But the work in a big organisation has advantages as well. Means and knowledge can be put together and used commonly, the NGO is more renown and cross-border projects can be financed.

We have further asked Mr Lertpayub if the military putsch has brought any consequences for the work of NGOs. He said there are no major differences for Raks Thai. He could, however, imagine that NGOs which work on political topics, or topics relevant to policy, could feel more pressure.

Raks Thai works on several projects in different area like victims of violence, addicts, HIV, education, agriculture, forestation and others.

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Raks Thai also works with Burmese immigrants who want to settle in Thailand.

This is a subject we were very interested in, because Mr Lertpayub did not speak of “refugees,” but “work migrants.” There are currently thousands of Burmese refugees in Thai refugee camps which only wait for their repatriation. Many leave the camps in order to work in Thailand, for most of the time under illegal conditions. Without a work permit, most are exploited.

We have not insisted on the subject, because the topic is not one of Raks Thai’s main subjects. Raks Thai already makes an amazing work in different areas. Further, there a more specialised NGOs like the Red Cross and Doctors Without Borders.

Refugee camp Ei Tu Hta, IDP-Area bordering Thailand near Mae Sariang, Birma

At the end we have asked Mr Lertpayub how one can officially register their NGO in Thailand. This would be an interesting step for us, because we would benefit from the one-year visa “O” instead of extending our tourist visa every three months.

A registration is possible at the Ministry of Foreign Affairs or the Ministry of Labour. But according to Mr Lerpayub the proceedings are complicated, protracted and actually not doable without the help of an English speaking Thai person.

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Mr Lertpayub told us than many, especially small NGOs, work with tourist visa and cross the border every three months in order to extent the visa. We have decided to do the same for the moment.

The meeting with Mr Lertpayub was interesting for us in two regards: We now know that it is possible to work with Burmese refugees without risking an expulsion of the country and we have learned that we can work for Omakua using our tourist visa.

Mr Lerpayub has further connected us with the Raks Thai team in the North (Chiang Mai). We will be able to visit a project of a big NGO directly on the field.

Meeting “Friends For All Children Fondation” in Bangkok

Today we met with Saovanee Nilavongse from the Friends For All Children Foundation (FFAC) in Bangkok with two additional centers in Chiang Mai and Nong Kai. FFAC is a private, non-profit organisation which exists since 1977. FFAC’s nurseries provide residential care for children who may need temporary or permanent homes due to family difficulties. Some of the children can return to their parents or relatives, some remain under the care of FFAC until adoptive parents are found.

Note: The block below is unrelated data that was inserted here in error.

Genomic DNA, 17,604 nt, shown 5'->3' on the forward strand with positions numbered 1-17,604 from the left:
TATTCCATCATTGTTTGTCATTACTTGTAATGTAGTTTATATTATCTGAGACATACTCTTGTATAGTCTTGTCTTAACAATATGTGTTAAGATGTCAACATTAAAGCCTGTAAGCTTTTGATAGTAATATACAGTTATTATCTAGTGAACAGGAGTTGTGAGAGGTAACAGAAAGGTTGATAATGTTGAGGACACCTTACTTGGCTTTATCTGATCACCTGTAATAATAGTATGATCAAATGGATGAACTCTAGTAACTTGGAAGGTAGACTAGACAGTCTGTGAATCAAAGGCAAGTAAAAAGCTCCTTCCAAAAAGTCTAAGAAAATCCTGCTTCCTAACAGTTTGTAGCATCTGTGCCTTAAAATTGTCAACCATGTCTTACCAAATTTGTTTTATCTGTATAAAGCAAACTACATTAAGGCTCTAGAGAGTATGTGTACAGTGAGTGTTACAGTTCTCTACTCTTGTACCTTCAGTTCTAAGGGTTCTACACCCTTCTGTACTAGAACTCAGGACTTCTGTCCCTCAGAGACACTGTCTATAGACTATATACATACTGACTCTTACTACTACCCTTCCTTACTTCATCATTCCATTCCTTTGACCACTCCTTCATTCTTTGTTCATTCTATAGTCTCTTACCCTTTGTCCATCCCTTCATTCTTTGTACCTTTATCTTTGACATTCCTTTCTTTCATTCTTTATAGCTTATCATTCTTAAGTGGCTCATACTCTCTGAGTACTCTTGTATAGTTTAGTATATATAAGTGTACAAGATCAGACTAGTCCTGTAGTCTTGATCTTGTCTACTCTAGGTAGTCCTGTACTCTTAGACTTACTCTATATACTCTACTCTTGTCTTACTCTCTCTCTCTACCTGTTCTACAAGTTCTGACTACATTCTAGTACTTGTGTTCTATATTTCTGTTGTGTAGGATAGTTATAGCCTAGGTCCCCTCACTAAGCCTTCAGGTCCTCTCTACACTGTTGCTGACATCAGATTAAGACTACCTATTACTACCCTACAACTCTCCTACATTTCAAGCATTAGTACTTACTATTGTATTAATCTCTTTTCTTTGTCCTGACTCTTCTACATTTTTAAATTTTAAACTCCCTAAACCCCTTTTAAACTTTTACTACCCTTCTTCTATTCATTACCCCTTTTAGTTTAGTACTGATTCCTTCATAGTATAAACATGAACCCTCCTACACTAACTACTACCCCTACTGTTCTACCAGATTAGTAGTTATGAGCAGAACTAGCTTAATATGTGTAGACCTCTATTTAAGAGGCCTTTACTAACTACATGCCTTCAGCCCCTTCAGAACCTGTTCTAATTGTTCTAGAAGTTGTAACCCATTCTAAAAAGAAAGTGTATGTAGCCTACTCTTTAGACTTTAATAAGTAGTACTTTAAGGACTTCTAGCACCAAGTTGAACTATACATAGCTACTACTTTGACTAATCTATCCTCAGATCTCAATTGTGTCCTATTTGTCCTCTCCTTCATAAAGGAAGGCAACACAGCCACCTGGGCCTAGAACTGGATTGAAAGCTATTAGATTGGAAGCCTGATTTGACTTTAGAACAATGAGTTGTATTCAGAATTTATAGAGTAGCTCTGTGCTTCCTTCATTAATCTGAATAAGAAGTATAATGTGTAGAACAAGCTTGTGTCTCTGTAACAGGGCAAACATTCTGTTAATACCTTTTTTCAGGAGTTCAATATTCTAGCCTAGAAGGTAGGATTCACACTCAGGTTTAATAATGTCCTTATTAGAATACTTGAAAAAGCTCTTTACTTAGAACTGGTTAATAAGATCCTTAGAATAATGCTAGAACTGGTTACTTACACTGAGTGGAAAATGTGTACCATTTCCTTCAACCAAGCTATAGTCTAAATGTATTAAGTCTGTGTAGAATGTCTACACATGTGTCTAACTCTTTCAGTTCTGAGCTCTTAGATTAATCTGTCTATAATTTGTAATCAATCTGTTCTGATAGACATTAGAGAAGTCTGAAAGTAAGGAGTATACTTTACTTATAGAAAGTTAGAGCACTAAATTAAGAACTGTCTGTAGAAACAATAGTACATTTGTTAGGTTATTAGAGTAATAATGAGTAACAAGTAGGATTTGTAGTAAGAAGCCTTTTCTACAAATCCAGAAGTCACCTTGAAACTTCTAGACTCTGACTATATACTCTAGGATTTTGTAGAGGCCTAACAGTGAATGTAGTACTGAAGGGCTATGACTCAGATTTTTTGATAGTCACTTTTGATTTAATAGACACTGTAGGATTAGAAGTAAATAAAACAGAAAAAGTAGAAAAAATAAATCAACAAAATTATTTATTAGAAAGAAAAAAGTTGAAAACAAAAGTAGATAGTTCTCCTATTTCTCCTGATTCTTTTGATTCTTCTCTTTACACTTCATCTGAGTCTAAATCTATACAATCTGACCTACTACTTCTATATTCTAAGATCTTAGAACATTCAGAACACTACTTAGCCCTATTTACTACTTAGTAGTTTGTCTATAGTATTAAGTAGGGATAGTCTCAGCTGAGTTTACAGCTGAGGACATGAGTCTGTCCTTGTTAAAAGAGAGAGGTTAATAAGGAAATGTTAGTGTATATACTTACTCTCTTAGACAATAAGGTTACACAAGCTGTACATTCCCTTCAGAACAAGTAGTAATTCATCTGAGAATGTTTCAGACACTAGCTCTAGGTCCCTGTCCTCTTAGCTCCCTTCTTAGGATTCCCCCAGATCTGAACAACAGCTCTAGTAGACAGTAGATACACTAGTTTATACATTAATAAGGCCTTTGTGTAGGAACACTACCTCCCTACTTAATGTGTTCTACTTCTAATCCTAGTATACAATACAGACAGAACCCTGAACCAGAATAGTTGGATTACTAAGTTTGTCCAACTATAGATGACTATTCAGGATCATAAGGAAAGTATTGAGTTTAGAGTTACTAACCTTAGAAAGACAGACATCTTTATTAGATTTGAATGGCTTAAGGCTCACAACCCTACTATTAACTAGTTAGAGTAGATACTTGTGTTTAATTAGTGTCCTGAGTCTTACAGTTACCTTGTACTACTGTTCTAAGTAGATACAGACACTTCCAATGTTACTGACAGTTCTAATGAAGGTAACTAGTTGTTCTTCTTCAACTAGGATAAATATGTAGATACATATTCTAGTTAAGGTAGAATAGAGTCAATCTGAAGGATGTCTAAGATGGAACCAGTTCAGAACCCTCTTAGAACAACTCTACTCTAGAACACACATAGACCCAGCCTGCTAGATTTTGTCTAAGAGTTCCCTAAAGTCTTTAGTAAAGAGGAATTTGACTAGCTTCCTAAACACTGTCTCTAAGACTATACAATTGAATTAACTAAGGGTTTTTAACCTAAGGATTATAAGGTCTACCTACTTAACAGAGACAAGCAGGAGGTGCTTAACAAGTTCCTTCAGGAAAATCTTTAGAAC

We have sent an email to Saovanee and she immediately responded to us and invited us to visit one of the nurseries. She is a lovely and very dedicated woman. We talked to her a lot and visited the centre. This kind of transparency is what we expect from a NGO. We have emailed a lot of NGOs, but only a few responded and invited us. This was a first big asset for FFAC! Thank you so much Saovanee for receiving us.

Saovanee told us about the importance of residential children’s care in Thailand. Certain children are abandoned by their parents due to several reasons. Poverty is one of the main reasons. Many parents cannot take care of their children and are forced to give them away. We were particular surprised to learn that in Thailand many children are abandoned due to physical malformation or mental handicap.

Saovanee explained that in the Buddhist religion – which believes in reincarnation – physical or mental handicaps can be often seen as a “punishment” for the previous life. Certain believe that handicapped persons have been “bad persons” previously; helping them could bring bad Karma for you.

Saovanee told us that she has been lucky in the past to receive donations for FFAC. Even though she explained, some times are harder than others (FFAC had, for example, move to a smaller house due to lacking funds for paying the renouset of the bigger h) she has received very generous donations, mainly from foreigners. If you want to contribute, you can make a donation of any amount.

FFAC’s centre in Bangkok currently counts 11 children. Most of them came after their birth and have never experienced anything else than the orphanage. Even though Saovanee and her team take really good care of the children, this will never substitute a family.

If the children cannot go back to their parents, they are giving to adoption after one year. The adoption progress, however, is very long and most children will have to wait two to three years before going with a family. Especially for handicapped children an adoption is difficult and in some cases FFAC takes care of them their whole life.

It was very inspiring meeting FFAC. Unfortunately we will not stay in Bangkok long enough to put together a project helping FFAC, but we will go to the centre in Chiang Mai, where we will stay longer and see if and how Omakua can contribute to FFAC’s amazing work.

We have learned much more about FFAC than displayed in this short article. If you have any further questions about FFAC you can email us or FFAC directly.

Arrived in Bangkok

We have arrived in Bangkok and start our work for Omakua. At first we will make contact with local NGOs in order to learn more about the humanitarian work in Thailand.We want to know where help is needed and what difficulties we might encounter. Besides, we have started learning Thai. But it will take a little while before we can actually have a conversation.

 

Monday, 9 February, we will meet the Foundation Friends for all Children (FFAC). They work (as the name suggests) with children. You will learn more about FFAC once we have met them. 🙂